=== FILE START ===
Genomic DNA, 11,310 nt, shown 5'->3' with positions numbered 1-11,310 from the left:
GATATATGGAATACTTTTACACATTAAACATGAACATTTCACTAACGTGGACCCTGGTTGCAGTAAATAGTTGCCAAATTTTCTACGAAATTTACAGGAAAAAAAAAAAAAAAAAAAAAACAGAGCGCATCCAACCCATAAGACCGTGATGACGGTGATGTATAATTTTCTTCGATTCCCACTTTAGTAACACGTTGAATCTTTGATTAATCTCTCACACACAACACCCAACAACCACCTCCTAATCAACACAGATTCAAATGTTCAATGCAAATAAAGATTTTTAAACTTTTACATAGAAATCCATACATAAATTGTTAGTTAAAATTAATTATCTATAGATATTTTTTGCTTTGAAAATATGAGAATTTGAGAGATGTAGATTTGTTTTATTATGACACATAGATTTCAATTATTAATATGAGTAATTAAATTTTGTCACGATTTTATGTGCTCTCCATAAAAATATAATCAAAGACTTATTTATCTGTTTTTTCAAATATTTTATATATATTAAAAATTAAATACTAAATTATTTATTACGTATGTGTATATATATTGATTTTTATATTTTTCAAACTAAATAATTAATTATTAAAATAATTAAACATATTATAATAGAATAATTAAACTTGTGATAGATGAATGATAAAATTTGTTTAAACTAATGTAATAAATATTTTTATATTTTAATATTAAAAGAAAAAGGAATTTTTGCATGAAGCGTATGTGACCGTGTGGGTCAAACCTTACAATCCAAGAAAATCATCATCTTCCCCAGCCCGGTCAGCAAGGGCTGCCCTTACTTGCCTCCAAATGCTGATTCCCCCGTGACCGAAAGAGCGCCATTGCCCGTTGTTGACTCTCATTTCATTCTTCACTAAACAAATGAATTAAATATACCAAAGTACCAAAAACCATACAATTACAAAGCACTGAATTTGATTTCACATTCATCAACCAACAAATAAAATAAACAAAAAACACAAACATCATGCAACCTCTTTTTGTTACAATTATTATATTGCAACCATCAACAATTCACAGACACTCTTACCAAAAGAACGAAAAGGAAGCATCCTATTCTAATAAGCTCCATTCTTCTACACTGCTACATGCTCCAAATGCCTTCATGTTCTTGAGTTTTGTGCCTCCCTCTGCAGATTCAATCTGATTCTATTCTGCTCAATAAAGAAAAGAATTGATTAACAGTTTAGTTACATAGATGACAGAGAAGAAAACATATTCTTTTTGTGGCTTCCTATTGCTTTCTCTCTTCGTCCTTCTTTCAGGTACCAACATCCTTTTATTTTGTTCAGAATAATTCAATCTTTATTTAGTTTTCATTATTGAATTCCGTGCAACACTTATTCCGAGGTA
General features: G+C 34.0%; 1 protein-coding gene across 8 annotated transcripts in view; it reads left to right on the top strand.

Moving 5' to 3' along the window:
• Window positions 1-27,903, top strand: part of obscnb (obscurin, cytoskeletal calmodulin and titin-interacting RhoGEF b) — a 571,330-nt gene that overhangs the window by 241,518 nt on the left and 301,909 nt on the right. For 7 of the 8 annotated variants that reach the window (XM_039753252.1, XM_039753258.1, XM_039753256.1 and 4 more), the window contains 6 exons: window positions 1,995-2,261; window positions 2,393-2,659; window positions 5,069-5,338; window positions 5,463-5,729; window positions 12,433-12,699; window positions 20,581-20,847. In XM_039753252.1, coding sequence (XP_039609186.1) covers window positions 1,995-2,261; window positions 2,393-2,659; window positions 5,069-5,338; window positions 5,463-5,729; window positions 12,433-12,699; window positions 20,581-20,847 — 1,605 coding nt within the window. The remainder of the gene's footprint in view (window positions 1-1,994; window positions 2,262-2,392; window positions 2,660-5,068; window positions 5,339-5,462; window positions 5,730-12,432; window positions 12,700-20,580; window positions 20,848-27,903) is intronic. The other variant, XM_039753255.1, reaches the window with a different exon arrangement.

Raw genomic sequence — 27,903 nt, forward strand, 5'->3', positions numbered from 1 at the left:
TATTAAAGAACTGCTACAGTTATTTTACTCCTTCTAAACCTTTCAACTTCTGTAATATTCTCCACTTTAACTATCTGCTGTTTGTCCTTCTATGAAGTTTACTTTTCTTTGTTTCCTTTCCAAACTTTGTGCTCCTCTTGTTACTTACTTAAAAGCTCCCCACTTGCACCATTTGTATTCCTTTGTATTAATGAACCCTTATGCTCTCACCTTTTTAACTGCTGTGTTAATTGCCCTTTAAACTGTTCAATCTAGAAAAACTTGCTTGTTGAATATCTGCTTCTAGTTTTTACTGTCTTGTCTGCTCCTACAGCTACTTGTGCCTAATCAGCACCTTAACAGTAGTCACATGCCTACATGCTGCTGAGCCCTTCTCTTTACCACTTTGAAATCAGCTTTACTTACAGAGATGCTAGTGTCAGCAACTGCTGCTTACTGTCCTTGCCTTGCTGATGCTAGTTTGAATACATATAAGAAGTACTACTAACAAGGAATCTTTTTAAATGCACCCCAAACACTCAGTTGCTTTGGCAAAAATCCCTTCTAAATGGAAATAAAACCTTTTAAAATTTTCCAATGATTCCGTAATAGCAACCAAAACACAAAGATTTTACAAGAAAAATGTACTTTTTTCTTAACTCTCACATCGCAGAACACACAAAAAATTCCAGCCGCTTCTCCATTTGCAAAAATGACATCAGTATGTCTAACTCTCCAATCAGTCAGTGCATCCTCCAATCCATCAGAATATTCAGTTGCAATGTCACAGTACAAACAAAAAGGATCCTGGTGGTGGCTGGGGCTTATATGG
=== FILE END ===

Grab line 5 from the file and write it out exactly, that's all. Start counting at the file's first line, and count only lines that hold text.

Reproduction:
• Window positions 1-27,903, top strand: part of obscnb (obscurin, cytoskeletal calmodulin and titin-interacting RhoGEF b) — a 571,330-nt gene that overhangs the window by 241,518 nt on the left and 301,909 nt on the right. For 7 of the 8 annotated variants that reach the window (XM_039753252.1, XM_039753258.1, XM_039753256.1 and 4 more), the window contains 6 exons: window positions 1,995-2,261; window positions 2,393-2,659; window positions 5,069-5,338; window positions 5,463-5,729; window positions 12,433-12,699; window positions 20,581-20,847. In XM_039753252.1, coding sequence (XP_039609186.1) covers window positions 1,995-2,261; window positions 2,393-2,659; window positions 5,069-5,338; window positions 5,463-5,729; window positions 12,433-12,699; window positions 20,581-20,847 — 1,605 coding nt within the window. The remainder of the gene's footprint in view (window positions 1-1,994; window positions 2,262-2,392; window positions 2,660-5,068; window positions 5,339-5,462; window positions 5,730-12,432; window positions 12,700-20,580; window positions 20,848-27,903) is intronic. The other variant, XM_039753255.1, reaches the window with a different exon arrangement.